Here we report a case of a patient with MIS-C who was initially found to have a high HHV-6 VL and then subsequently determined to have iciHHV-6.

In late December 2020, a 12-year-old boy with obesity presented to an outside hospital emergency department after 3 days of headache and vomiting and 1 day of altered mental status. He was febrile, hypotensive, and tachycardic on presentation and was ultimately transferred to their PICU for worsening mental status. Because of the initial concern for sepsis, the patient received broad-spectrum antibiotics. Assays for multiple infectious agents, including viral pathogens that could help explain his altered mental status, were conducted. Several of these assays were sent to referral laboratories, which returned results after some time. The pathogen testing results are summarized in Table 1. The result of an initial reverse transcription polymerase chain reaction (RT-PCR)–based assay for SARS-CoV-2 was negative. The patient continued to have fevers as high as 40.8°C despite receiving antibiotic and antipyretic treatment. Laboratory studies revealed elevated levels of inflammatory markers, thrombocytopenia, coagulopathy, acute kidney injury, and transaminitis (Table 1). Elevation of troponin and brain natriuretic peptide levels was concerning for cardiac involvement (Table 1). An echocardiogram confirmed reduced cardiac function, with an initial ejection fraction of 44% that worsened to 25% on a repeat echocardiogram, and the patient was placed on continuous vasoactive infusions to maintain adequate perfusion. He had severe cardiac dysfunction and acute respiratory failure requiring intubation. Given multisystem involvement, with increasing suspicion for MIS-C, he was treated with intravenous immunoglobulin. Although the patient had no known history of COVID-19 infection or any other recent illnesses, a COVID-19 immunoglobulin G serological test, by using a pre–intravenous immunoglobulin serum sample, was obtained, and the result was found to be positive, confirming suspicion for MIS-C. He was transferred from the referring hospital to the University of Virginia for further management.

TABLE 1

Selected Laboratory Values Obtained on Admission

Laboratory TestPatient’s ResultsReference Levels
HHV-6 DNA quantification, copies per mL 1 123 094 <500 
Epstein-Barr virus antibody VCA IgM, U/mL <36 <36 
Epstein-Barr Virus antibody VCA IgG, U/mL <18 <18 
Cytomegalovirus IgM antibody, AU/mL <30 <30 
Cytomegalovirus IgG antibody, U/mL <0.60 <0.60 
HIV 1 and 2 p24 Nonreactive Nonreactive 
Parvovirus IgM antibody Negative Negative 
Parvovirus IgG antibody Negative Negative 
Herpes simplex virus 1 and 2 PCR result Negative Negative 
IgG, mg/dL 822 685–1620 
IgM, mg/dL 75 27–151 
Rheumatoid factor, IU <10 <10 
Antinuclear antibody screen results by ELISA Negative Negative 
Anti-streptolysin O titer, IU 100 <100 
Thyroid-stimulating hormone, mIU/L 0.39 0.30–5 
Free T4, ng/dL 0.78 0.73–1.80 
BUN, mg/dL 36 7–17 
Creatinine, mg/dL 2.3 0.5–0.8 
Aspartate aminotransferase, U/L 926 <35 
Alanine transaminase, U/L 384 <55 
White blood cell count, ×1000 per μL 14.04 4.40–9.50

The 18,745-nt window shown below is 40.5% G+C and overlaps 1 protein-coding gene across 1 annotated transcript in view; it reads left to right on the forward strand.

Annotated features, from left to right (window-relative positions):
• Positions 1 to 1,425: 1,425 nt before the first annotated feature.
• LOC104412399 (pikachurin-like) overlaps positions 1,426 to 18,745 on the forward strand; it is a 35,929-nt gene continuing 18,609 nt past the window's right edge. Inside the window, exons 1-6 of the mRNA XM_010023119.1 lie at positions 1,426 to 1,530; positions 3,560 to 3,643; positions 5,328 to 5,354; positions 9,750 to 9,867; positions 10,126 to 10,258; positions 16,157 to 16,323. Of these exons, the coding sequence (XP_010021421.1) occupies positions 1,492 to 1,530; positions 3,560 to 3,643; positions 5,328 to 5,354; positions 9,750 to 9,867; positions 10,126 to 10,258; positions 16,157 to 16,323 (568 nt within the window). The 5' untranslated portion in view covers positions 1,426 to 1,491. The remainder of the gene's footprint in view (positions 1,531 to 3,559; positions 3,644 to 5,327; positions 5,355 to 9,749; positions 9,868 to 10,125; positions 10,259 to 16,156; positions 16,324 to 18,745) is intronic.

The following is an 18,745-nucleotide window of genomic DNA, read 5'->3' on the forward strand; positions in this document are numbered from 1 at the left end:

Hemoglobin, g/dL 12 11.5–15.5 
Hematocrit, % 34.8 40–52 
Platelet count, ×1000 per μL 107 150–450 
Prothrombin time, s 22.2 9–13 
INR 2.0 0.8–1.2 
Partial thromboplastin time, s 49.6 25.0–36.0 
D-dimer, ng/mL 3203 ≤230 
Fibrinogen, mg/dL 734 151–402 
Ferritin, ng/mL 6907 20–275 
C-reactive protein, mg/dL 41.6 <0.5 
Erythrocyte sedimentation rate, mm/h 80 0–30 
Lactate dehydrogenase, U/L 1158 127–287 
γ-glutamyl transferase, U/L 18 <55 
Lipase, U/L 24 8–78 
B-type natriuretic peptide, pg/mL 618 <13 
Troponin I, ng/mL 1.76 <0.02 
Laboratory TestPatient’s ResultsReference Levels
HHV-6 DNA quantification, copies per mL 1 123 094 <500 
Epstein-Barr virus antibody VCA IgM, U/mL <36 <36 
Epstein-Barr Virus antibody VCA IgG, U/mL <18 <18 
Cytomegalovirus IgM antibody, AU/mL <30 <30 
Cytomegalovirus IgG antibody, U/mL <0.60 <0.60 
HIV 1 and 2 p24 Nonreactive Nonreactive 
Parvovirus IgM antibody Negative Negative 
Parvovirus IgG antibody Negative Negative 
Herpes simplex virus 1 and 2 PCR result Negative Negative 
IgG, mg/dL 822 685–1620 
IgM, mg/dL 75 27–151 
Rheumatoid factor, IU <10 <10 
Antinuclear antibody screen results by ELISA Negative Negative 
Anti-streptolysin O titer, IU 100 <100 
Thyroid-stimulating hormone, mIU/L 0.39 0.30–5 
Free T4, ng/dL 0.78 0.73–1.80 
BUN, mg/dL 36 7–17 
Creatinine, mg/dL 2.3 0.5–0.8 
Aspartate aminotransferase, U/L 926 <35 
Alanine transaminase, U/L 384 <55 
White blood cell count, ×1000 per μL 14.04 4.40–9.50 
Hemoglobin, g/dL 12 11.5–15.5 
Hematocrit, % 34.8 40–52 
Platelet count, ×1000 per μL 107 150–450 
Prothrombin time, s 22.2 9–13 
INR 2.0 0.8–1.2 
Partial thromboplastin time, s 49.6 25.0–36.0 
D-dimer, ng/mL 3203 ≤230 
Fibrinogen, mg/dL 734 151–402 
Ferritin, ng/mL 6907 20–275 
C-reactive protein, mg/dL 41.6 <0.5 
Erythrocyte sedimentation rate, mm/h 80 0–30 
Lactate dehydrogenase, U/L 1158 127–287 
γ-glutamyl transferase, U/L 18 <55 
Lipase, U/L 24 8–78 
B-type natriuretic peptide, pg/mL 618 <13 
Troponin I, ng/mL 1.76 <0.02 

ELISA, enzyme-linked immunosorbent assay; IgG, immunoglobulin G; IgM, immunoglobulin M; INR, international normalized ratio; PCR, polymerase chain reaction; SUN, serum urea nitrogen; T4, thyroxine; VCA, viral capsid antibody.

At the University of Virginia, the result of one repeat SARS-CoV-2 RT-PCR assay was positive at a high cycle threshold value of 40 cycles, and the result of another repeat SARS-CoV-2 RT-PCR was negative. After initiation of anakinra, an interleukin 1 inhibitor, and high-dose methylprednisolone, he showed improvement in laboratory markers and clinical status. He was weaned from his vasopressor support and extubated to room air and showed return of his end-organ function. Antibiotics were discontinued after results of bacterial cultures remained negative. Results of viral pathogen testing sent by the referring hospital at the time of his initial admission returned negative for cytomegalovirus, Epstein-Barr virus, HIV, herpes simplex virus, and parvovirus (Table 1). However, an HHV-6 polymerase chain reaction result sent by the referring hospital, conducted by Quest Diagnostics Nichols Institute Chantilly (Chantilly, VA) later revealed a high VL of 1 123 094 viral DNA copies per mL (reference range <500 viral DNA copies per mL). The methodology used to determine the HHV-6 VL at the reference laboratory was reviewed, and it was determined that the test was conducted on a whole-blood specimen, which raised the possibility that the high VL resulted not from high-level HHV-6 replication but rather because the assay was detecting iciHHV-6 DNA from the patient’s leukocytes. A sample of hair follicles was sent to Coppe Laboratories (Waukesha, WI), which tested the hair follicles for the U94 genes of HHV-6A and HHV-6B. HHV-6A was not detected, but HHV-6B was detected, indicating that the patient had iciHHV-6B. There were no other complications during his recovery.